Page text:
The sickest people that some endocrinologists see have very low levels of Vitamin D. The sicker they are the lower their levels. What’s your Vitamin D level?
Australian endocrinologists, specialists in treating diabetes, performed a prospective study of the vitamin D status in ICU patients referred to the department of endocrinology at St. Vincent’s Hospital, Sydney, between January 2007 and January 2008. The mean serum level of Vitamin D among the 42 patients they examined was 16 ng/ml.
Three of these patients died. Each of them had undetectable levels of Vitamin D.
The Australian endocrinologists published their findings as correspondence in the April 30, 2009, issue of The New England Journal of Medicine. Only the extract is free online. But I purchased the full-text for only $10.
The mean level of Vitamin D among those 42 patients was far too low. Scientists are calling for a serum level of 30 to 60 ng/ml, as I reported here earlier. Grassroots Health, which tested my Vitamin D, puts the recommended level as at least 40 to 60 ng/ml.
I’ve been taking 10,000 IU of Vitamin D for more than two years. GrassRoots Health reported my Vitamin D3 level as 81 ng/ml and my total Vitamin D level as 83 ng/ml.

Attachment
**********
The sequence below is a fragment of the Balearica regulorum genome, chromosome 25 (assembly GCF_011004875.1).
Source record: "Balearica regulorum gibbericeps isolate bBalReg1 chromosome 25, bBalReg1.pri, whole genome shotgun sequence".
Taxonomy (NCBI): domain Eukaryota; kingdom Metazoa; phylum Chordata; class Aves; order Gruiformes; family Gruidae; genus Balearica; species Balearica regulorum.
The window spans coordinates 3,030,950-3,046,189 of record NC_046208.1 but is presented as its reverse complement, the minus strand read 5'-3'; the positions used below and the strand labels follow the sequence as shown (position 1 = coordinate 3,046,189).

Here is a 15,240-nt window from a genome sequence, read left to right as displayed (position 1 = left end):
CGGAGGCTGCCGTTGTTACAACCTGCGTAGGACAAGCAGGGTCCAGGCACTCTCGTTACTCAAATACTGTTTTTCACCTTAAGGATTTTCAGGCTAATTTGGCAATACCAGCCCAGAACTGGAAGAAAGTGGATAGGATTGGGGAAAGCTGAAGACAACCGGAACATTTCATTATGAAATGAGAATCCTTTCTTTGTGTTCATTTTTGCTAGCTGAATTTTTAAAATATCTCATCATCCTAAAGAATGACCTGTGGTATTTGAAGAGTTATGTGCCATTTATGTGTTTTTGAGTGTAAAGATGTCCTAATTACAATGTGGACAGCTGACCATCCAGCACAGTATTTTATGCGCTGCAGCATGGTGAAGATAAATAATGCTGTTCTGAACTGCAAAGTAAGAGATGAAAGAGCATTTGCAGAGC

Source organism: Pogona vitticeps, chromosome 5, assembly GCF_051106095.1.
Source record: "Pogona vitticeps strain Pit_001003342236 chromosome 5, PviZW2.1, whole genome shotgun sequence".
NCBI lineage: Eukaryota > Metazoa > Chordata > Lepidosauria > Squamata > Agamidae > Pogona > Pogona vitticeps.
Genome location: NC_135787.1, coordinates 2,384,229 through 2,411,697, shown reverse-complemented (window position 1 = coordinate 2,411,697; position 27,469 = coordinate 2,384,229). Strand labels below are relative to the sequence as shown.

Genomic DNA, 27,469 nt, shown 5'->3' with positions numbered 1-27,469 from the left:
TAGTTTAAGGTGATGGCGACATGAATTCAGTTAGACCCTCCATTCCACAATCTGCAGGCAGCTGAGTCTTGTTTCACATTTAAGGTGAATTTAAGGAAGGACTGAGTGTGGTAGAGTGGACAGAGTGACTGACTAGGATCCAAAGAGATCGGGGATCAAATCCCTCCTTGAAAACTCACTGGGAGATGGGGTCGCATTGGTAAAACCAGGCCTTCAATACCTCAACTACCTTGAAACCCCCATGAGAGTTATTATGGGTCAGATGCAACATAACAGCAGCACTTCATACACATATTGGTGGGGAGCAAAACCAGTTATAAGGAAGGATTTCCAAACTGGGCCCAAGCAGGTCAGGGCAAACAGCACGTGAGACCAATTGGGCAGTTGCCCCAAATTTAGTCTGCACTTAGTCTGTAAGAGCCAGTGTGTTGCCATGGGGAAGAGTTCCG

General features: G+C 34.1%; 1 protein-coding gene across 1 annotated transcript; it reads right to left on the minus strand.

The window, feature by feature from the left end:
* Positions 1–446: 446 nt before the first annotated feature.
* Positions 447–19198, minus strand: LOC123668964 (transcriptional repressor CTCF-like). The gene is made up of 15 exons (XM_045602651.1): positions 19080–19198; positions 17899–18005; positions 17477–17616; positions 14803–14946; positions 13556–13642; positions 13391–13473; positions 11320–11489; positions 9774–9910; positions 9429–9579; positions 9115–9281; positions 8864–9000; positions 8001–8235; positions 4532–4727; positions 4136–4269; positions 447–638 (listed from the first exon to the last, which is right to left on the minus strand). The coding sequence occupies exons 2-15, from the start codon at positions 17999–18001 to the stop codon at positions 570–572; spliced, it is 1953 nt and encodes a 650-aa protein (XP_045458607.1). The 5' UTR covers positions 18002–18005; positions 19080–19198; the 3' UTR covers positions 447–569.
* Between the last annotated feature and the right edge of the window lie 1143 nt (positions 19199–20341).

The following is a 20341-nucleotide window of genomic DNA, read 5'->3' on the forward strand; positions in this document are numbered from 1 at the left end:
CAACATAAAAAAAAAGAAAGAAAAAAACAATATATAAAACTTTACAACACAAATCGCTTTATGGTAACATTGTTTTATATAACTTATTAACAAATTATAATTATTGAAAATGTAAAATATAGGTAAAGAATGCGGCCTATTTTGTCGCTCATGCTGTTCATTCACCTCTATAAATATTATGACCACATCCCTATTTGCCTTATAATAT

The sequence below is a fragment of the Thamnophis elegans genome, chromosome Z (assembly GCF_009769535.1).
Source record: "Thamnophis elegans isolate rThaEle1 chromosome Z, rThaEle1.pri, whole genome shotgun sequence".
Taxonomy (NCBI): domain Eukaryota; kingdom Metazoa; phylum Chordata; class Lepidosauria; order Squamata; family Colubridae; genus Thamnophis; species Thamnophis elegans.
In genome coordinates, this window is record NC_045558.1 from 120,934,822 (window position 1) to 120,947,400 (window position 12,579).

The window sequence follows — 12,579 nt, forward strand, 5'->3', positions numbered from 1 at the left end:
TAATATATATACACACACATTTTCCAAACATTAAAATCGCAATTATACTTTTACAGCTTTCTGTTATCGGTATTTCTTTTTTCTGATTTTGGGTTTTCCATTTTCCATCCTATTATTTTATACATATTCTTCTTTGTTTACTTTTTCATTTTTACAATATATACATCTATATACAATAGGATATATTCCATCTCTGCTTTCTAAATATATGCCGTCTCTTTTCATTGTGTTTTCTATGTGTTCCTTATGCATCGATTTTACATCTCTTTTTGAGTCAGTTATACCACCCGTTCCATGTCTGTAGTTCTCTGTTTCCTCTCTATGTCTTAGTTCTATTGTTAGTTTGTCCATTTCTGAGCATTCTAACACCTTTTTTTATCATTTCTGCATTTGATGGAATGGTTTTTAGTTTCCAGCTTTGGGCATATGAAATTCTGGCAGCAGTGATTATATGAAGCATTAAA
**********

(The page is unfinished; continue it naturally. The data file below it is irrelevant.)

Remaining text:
“Vitamin D is very safe,” says Dr. Paul Lee, the lead author. “It’s inexpensive and has a very large safety window, making toxicity unlikely, unless there are underlying diseases causing high calcium. Giving vitamin D to severely deficient patients is very unlikely to cause harm. In addition, ICU patients are lying in bed for a long time, and are at risk of bone loss and osteoporosis. So if nothing else, Vitamin D will help protect their bones.”
Is your Vitamin D level high enough to keep you out of the ICU?
This article is based on an earlier version of my article published by HealthCentral.
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